Resistance genes inform rapid clinical decision making

 

The cobas eplex BCID panels include 4 gram-positive and 6 gram-negative resistance genes that can be detected days earlier than conventional antimicrobial susceptibility tests (AST), enabling earlier escalation of therapy for resistant organisms or de-escalation of empirical antimicrobials in the case of common contaminants or when a narrower antibiotic is more appropriate. Rapid detection of antibiotic resistance genes when applied with local epidemiology of resistance, has been shown to have a high percent agreement with subsequent phenotypic susceptibility testing, allowing for recommendation of a targeted therapy earlier.8

 

Rapidly rule-out blood culture contamination
 

As much as 15 to 30% of positive blood cultures may be due to contaminants which can result in continuation of unnecessary antibiotics.9 The cobas eplex BCID panels are designed to allow you to more rapidly differentiate a contaminant from a true infection, enabling rapid de-escalation and discharge of patients with a bloodstream infection 2-3 days earlier than conventional methods. Common contaminants included on the cobas eplex BCID-GP panel but not on most competitor’s panels include:

  • Bacillus subtilis
  • Corynebacterium
  • Cutibacterium acnes
  • Micrococcus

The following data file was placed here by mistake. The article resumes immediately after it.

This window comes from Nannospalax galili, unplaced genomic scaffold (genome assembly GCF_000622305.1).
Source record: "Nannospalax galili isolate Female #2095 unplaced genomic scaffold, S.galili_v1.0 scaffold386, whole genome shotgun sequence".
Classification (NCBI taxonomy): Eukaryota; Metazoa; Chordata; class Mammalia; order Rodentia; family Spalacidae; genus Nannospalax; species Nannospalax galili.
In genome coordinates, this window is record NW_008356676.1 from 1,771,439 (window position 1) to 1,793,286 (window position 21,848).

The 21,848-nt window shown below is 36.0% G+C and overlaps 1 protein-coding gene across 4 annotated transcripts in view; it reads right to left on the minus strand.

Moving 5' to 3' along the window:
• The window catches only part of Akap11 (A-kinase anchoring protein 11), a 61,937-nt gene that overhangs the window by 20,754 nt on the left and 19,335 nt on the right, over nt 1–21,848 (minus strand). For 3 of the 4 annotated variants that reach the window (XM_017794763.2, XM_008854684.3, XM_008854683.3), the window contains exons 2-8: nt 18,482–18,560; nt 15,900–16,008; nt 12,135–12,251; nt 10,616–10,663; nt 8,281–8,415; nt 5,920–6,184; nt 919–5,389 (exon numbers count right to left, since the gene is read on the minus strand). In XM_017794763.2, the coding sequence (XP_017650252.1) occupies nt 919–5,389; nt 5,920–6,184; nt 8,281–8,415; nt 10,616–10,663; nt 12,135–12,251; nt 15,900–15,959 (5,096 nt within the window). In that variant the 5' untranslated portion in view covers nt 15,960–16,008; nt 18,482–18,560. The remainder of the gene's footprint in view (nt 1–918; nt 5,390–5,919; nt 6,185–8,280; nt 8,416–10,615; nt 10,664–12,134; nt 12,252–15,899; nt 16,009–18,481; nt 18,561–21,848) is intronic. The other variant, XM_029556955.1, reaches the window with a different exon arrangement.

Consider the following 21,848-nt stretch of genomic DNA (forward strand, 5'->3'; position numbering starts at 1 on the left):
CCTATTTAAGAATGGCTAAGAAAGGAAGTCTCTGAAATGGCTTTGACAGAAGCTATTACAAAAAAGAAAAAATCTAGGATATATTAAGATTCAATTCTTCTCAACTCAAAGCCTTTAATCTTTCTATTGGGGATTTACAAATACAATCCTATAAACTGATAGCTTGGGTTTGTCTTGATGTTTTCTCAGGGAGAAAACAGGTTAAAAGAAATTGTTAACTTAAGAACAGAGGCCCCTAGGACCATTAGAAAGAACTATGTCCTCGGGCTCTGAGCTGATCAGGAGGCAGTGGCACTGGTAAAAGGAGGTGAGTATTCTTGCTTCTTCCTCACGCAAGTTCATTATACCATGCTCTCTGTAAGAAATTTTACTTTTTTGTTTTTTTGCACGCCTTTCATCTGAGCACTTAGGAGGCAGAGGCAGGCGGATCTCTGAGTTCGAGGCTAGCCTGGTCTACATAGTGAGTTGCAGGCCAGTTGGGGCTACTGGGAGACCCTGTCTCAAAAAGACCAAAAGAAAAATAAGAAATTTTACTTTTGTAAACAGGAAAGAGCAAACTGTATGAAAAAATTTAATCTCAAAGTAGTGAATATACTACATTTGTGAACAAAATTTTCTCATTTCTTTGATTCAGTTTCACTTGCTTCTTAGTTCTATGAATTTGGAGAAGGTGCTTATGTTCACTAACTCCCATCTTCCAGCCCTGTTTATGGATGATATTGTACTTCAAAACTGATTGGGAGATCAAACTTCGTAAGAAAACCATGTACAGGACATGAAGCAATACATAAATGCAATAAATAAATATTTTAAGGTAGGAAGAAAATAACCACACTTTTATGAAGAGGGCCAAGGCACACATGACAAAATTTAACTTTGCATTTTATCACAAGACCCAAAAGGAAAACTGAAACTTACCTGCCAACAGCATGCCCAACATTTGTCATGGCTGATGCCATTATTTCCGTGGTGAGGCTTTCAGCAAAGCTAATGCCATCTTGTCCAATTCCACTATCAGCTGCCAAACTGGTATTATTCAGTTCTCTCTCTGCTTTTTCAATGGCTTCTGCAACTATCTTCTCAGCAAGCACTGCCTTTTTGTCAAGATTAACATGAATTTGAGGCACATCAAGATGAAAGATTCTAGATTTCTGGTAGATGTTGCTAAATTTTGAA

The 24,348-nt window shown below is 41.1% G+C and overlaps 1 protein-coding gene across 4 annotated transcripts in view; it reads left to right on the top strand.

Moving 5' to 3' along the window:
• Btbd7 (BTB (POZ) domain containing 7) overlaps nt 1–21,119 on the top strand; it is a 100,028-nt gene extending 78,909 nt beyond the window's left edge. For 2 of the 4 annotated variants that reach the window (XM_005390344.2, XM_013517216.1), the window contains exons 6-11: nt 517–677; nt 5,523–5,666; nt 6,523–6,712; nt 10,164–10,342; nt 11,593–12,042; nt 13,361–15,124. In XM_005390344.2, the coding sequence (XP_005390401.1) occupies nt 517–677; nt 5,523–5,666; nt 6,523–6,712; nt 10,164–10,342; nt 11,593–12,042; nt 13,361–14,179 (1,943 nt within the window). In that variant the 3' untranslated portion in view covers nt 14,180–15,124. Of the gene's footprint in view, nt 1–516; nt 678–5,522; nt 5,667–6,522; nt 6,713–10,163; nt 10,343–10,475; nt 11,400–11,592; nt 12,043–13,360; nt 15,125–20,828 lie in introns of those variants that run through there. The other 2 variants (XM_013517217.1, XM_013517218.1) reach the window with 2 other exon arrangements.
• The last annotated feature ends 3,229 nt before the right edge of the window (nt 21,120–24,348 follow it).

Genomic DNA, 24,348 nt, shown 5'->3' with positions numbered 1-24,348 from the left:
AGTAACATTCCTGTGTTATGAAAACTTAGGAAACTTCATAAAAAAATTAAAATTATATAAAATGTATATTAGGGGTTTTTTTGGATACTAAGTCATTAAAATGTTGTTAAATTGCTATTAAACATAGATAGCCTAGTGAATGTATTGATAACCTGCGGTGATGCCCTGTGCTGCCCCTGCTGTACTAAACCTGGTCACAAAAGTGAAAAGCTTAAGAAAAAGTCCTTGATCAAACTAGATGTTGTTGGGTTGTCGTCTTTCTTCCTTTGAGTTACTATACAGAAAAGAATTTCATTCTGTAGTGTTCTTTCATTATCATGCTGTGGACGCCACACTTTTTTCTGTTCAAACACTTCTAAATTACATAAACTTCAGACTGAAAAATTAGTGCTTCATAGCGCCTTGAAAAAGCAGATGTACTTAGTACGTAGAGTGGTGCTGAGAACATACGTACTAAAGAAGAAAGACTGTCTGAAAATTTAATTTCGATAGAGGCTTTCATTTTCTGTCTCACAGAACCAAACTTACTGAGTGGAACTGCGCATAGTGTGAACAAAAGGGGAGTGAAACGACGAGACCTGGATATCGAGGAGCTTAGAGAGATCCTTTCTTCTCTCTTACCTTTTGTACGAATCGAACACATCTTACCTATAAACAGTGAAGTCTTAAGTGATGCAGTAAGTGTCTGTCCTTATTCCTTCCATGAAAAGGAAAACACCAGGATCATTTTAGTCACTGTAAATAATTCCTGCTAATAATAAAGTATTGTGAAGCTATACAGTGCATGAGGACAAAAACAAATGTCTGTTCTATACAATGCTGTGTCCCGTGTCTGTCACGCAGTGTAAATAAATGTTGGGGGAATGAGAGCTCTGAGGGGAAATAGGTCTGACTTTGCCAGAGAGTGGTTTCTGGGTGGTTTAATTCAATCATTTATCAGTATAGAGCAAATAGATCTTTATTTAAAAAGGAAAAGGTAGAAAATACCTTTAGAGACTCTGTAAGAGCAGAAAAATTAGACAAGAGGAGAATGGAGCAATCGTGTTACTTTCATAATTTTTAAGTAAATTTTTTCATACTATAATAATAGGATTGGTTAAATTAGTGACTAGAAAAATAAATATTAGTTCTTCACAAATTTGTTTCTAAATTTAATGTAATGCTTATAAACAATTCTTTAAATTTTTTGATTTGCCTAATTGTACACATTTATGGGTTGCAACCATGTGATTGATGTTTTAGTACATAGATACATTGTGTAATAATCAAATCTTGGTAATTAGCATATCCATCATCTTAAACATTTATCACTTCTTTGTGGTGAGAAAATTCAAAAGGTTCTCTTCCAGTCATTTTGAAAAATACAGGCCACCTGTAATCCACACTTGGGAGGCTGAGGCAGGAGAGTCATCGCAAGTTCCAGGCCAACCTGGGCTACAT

• Lactobacillus

 

Comprehensive coverage of pathogens and resistance genes
 
Gram-positive organisms

Bacillus cereus group
Bacillus subtilis 
group
Corynebacterium
Cutibacterium acnes
Enterococcus
Enterococcus faecalis
Enterococcus faecium
Lactobacillus
Listeria
Listeria monocytogenes
Micrococcus
Staphylococcus
Staphylococcus aureus
Staphylococcus epidermidis
Staphylococcus lugdunensis
Streptococcus
Streptococcus agalactiae 
(GBS)
Streptococcus anginosus 
group
Streptococcus pneumoniae
Streptococcus pyogenes 
(GAS)

Resistance genes
mecA
mecC
vanA
vanB

Pan targets
Pan gram-negative
Pan Candida

CE-IVD, US-IVD

Access package inserts through your country’s Roche Diagnostics local website.

cobas® eplex system

cobas® eplex system

True sample-to-answer solution

The cobas eplex system integrates the entire process from order-to-report to better realize the patient and laboratory benefits of rapid, multiplex molecular diagnostics.

References

  1. Lozano R, et al., The Lancet 2012; 380: 2095–2128.
  2. Fact Sheet Sepsis. V2_Sepsis Fact Sheet. World Sepsis Day. Global Sepsis Alliance. Center for Sepsis Control & Care.
  3. IDSA: Better Tests Better Care, The Promise of Next Generation Diagnostics.
  4. Kumar, et al. (2006) Crit Care Med. 34 (6):1589-1596
  5. GenMark Blood Culture Identification - BCID- CE-IVD Package Insert
  6. BioFire Blood culture identification 2 (BCID2) panel [package insert RFIT-PRT-0841-02]. bioMerieux; Jun 2020.
  7. Tracking Candida auris:https://www.cdc.gov/fungal/candida-auris/tracking-c-auris.html (accessed 7/6/2022)
  8. Pogue, JM, et al. (2018) Antimicrob Agents Chemother: 62(5):e02538-17
  9. Murray, P. et. al. (2012), Crit Care Med,Current Approaches to the Diagnosis of Bacterial and Fungal Bloodstream Infections for the ICU.